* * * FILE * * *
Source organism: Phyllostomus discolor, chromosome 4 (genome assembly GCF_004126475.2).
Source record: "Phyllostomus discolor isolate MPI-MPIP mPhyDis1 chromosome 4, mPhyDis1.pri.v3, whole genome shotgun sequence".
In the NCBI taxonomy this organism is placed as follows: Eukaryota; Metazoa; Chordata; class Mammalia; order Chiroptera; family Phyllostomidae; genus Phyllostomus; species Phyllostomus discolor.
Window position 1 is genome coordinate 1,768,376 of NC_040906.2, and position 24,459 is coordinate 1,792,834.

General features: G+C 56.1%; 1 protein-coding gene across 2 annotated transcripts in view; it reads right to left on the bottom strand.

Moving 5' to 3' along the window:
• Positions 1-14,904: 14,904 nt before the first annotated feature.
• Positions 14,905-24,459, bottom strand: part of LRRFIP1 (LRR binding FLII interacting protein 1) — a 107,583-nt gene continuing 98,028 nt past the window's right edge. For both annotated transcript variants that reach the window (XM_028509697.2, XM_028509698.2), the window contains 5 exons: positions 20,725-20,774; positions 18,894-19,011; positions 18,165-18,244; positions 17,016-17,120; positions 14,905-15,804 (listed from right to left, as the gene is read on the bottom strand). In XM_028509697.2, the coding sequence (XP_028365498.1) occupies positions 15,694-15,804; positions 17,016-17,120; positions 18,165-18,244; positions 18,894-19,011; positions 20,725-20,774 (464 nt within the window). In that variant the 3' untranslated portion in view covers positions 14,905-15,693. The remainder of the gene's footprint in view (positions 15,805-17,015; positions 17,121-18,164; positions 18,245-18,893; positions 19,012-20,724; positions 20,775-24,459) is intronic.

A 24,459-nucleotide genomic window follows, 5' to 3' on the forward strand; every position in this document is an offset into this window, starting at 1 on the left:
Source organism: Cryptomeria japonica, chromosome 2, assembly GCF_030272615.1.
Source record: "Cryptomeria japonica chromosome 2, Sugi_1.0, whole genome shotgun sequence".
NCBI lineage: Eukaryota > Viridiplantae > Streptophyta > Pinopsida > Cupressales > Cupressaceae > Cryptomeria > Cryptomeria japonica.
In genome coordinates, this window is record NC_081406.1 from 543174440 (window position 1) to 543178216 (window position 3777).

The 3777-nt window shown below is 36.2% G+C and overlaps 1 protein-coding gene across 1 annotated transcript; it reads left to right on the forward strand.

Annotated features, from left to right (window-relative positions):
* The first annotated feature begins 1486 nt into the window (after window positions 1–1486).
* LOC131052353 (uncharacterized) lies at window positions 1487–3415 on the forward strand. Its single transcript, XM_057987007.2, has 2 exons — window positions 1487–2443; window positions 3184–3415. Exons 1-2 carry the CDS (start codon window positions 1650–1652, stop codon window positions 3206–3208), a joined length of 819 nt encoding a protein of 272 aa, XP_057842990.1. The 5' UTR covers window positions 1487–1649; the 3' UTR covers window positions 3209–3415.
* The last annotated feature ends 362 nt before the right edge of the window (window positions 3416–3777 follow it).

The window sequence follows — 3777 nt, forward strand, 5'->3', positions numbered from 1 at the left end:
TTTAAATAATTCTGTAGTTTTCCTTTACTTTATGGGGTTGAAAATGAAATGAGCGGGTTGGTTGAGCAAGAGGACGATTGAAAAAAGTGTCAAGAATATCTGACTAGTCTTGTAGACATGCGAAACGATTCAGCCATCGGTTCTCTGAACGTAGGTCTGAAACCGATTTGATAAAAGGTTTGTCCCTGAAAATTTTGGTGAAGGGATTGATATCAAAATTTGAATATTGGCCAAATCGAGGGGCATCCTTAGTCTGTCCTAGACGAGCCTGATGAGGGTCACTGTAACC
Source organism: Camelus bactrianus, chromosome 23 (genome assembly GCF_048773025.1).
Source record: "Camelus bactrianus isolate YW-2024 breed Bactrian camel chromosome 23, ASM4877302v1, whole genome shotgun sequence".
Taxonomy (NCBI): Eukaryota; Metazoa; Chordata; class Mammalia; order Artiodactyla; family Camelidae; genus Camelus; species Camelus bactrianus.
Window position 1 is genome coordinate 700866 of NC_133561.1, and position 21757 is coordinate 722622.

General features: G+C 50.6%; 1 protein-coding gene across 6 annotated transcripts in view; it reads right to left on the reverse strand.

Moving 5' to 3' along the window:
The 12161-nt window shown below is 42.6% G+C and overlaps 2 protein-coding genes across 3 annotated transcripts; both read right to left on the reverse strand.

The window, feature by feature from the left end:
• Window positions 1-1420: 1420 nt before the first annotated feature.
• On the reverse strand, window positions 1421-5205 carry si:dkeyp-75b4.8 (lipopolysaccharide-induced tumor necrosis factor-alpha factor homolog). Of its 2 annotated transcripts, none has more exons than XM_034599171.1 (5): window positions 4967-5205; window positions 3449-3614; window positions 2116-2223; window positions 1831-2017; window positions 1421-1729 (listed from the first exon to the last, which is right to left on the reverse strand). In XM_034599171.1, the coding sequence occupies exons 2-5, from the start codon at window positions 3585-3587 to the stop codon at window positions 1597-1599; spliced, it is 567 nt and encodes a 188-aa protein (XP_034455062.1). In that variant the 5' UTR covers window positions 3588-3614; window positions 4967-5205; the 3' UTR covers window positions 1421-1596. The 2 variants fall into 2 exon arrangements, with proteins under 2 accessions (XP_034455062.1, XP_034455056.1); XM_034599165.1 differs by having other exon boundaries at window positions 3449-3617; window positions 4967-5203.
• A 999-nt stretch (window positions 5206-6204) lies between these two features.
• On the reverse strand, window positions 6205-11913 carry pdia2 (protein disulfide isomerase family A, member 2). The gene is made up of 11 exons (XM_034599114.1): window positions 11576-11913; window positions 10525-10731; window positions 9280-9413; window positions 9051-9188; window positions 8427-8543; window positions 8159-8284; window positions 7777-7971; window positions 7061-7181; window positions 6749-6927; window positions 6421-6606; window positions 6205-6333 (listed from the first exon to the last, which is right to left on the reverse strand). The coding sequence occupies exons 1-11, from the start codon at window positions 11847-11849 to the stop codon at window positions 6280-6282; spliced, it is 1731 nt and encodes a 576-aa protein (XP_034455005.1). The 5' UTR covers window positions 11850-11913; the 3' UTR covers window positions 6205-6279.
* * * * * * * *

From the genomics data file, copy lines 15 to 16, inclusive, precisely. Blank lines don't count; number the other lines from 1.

Annotated features, from left to right (window-relative positions):
* The first annotated feature begins 1486 nt into the window (after window positions 1–1486).